Authorities generally agree that the predicament is a result of antibiotic overuse in both humans and animals. As the appeals court noted in its opinion, "for each dose of antibiotics given to humans for medical purposes, four doses are given to livestock for non-medical reasons to encourage faster, healthier growth."
This use of small amounts of antibiotics for large groups of animals over long periods of time can create ideal conditions for bacteria to develop resistance. Bacteria that can withstand the drugs will survive and reproduce, while bacteria susceptible to the drugs will die off. It's a microscopic survival of the fittest.
In his dissenting opinion, Judge Theodore Katzmann compared the federal government's response on this issue to how it has dealt with global warming.
Much like climate change, there is overwhelming scientific consensus, even acknowledged by the court's majority and by the FDA, that antibiotic resistance threatens human health and that overuse of the drugs in livestock contributes to the development of this resistance. Yet in 2011, the U.S. Environmental Protection Agency refused to declare whether greenhouse gas emissions from motor vehicles endangered public health, in part because, as Katzmann writes, the agency believed that "regulating motor vehicle emissions would not be an effective means of addressing global warming."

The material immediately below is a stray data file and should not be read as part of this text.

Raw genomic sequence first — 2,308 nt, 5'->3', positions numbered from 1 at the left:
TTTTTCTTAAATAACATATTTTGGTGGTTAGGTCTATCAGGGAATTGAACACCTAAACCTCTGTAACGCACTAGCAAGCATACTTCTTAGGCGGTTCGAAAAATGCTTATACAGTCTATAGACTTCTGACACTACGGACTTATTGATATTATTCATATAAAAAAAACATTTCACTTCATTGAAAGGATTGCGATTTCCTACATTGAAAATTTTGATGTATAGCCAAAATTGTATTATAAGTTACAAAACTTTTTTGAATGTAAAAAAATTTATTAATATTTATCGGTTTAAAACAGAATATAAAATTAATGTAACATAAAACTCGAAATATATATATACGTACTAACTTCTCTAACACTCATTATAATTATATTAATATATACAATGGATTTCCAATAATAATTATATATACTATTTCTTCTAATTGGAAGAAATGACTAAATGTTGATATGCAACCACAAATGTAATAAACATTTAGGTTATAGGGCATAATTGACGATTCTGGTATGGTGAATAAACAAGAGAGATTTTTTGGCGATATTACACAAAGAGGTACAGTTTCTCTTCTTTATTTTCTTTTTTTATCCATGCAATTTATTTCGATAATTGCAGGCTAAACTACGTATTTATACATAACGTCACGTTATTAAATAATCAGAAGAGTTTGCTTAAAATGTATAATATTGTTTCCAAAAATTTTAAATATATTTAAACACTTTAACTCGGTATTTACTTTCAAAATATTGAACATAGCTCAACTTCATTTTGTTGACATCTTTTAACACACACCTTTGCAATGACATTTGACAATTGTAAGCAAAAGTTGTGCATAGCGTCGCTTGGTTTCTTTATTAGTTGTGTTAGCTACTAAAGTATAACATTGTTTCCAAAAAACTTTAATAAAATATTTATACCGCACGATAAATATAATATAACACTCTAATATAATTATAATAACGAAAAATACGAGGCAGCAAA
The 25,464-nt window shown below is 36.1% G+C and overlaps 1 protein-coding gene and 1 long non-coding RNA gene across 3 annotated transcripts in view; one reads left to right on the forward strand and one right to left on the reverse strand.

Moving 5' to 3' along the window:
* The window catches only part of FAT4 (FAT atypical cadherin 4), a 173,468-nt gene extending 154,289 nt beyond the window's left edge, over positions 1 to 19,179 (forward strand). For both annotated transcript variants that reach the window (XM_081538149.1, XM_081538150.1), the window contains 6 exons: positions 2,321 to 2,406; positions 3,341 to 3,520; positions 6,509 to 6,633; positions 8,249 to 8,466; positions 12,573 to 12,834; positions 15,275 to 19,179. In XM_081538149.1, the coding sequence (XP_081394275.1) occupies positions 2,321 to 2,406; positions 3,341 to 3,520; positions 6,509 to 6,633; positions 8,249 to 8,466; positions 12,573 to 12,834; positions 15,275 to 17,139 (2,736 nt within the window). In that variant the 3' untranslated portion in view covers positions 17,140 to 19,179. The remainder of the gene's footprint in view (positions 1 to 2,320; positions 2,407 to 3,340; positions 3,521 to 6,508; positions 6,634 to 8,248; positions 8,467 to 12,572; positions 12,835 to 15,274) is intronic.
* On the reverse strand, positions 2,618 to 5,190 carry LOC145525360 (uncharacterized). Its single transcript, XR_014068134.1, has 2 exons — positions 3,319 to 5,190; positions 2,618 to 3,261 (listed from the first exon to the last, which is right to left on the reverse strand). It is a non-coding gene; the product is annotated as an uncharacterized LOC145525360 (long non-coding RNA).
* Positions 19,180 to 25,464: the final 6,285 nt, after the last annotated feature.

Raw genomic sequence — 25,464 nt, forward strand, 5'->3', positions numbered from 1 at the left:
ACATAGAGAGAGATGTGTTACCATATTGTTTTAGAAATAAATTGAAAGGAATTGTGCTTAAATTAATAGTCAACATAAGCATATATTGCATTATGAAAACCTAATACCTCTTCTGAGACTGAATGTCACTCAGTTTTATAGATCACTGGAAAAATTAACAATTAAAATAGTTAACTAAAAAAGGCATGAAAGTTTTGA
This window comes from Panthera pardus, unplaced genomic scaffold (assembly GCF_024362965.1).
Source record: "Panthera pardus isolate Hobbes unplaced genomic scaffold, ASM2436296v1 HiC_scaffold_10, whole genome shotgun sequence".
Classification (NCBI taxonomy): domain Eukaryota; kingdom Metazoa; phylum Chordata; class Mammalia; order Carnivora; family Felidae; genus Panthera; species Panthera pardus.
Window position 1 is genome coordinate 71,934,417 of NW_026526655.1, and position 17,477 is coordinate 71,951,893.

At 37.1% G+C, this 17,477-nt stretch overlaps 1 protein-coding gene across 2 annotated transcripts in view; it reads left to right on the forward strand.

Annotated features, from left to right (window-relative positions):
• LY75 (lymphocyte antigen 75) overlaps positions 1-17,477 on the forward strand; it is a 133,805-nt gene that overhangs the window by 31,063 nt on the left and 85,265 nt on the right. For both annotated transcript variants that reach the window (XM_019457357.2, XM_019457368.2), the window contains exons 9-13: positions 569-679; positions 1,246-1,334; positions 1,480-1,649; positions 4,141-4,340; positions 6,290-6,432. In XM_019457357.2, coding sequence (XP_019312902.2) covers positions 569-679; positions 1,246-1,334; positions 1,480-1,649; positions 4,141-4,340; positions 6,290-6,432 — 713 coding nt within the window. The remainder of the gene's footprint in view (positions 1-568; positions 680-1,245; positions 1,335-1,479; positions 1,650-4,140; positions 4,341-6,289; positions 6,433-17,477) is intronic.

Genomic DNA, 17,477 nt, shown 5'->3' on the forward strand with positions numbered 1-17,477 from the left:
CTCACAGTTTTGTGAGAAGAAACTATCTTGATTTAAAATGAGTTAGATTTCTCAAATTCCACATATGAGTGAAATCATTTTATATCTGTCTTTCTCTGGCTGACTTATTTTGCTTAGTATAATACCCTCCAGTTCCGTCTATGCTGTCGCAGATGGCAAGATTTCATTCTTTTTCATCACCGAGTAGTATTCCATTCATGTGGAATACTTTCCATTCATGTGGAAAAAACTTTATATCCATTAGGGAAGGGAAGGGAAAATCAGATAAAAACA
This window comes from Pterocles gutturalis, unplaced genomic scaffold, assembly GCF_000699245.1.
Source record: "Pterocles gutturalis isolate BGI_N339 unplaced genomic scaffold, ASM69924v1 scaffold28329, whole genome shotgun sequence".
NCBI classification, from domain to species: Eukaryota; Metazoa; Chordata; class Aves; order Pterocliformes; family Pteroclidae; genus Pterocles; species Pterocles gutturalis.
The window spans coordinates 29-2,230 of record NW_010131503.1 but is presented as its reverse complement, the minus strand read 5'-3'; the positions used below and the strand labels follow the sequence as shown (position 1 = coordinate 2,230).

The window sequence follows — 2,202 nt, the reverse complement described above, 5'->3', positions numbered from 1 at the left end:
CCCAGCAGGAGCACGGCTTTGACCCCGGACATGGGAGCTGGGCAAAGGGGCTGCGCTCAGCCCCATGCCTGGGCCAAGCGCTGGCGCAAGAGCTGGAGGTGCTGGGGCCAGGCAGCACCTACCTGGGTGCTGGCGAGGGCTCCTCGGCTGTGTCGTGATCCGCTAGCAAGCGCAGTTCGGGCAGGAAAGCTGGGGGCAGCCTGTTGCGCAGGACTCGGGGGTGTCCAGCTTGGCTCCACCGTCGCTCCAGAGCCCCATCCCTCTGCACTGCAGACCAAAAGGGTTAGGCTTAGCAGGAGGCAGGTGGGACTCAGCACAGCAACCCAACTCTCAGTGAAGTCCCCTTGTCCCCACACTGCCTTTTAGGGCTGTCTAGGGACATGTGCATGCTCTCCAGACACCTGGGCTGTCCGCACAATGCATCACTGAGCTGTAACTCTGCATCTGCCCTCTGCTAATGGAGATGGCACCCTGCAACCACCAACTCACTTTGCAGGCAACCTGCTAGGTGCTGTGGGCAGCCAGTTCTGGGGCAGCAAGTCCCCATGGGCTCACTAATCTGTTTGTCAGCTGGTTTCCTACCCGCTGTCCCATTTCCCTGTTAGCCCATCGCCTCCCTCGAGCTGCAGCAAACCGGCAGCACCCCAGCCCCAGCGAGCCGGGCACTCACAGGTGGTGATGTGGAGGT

"Each individual animal dose of antibiotics may not endanger human health," wrote Katzmann, "but that is no reason to think that Congress gave the agency discretion to ignore the larger problem."
Meanwhile, the Animal Health Institute, which represents pharmaceutical companies, called Thursday's ruling a "welcome development."
The group highlighted the FDA's current voluntary guidance, which offers suggestions to the pharmaceutical industry on the use of antibiotics in livestock, rather than imposing a ban. "As FDA recently reported, all 26 companies affected by the policy have pledged to align their products with the effort and changes have begun," Ron Phillips, a spokesman for the institute, told HuffPost in an emailed statement. "As a result of this policy being implemented, all medically important antibiotics used in food animals will be used to fight disease at the direction of a veterinarian."
"We believe this decision will clear the way and allow FDA to focus on working with stakeholders to successfully implement this policy in a timely manner," Phillips' email continued.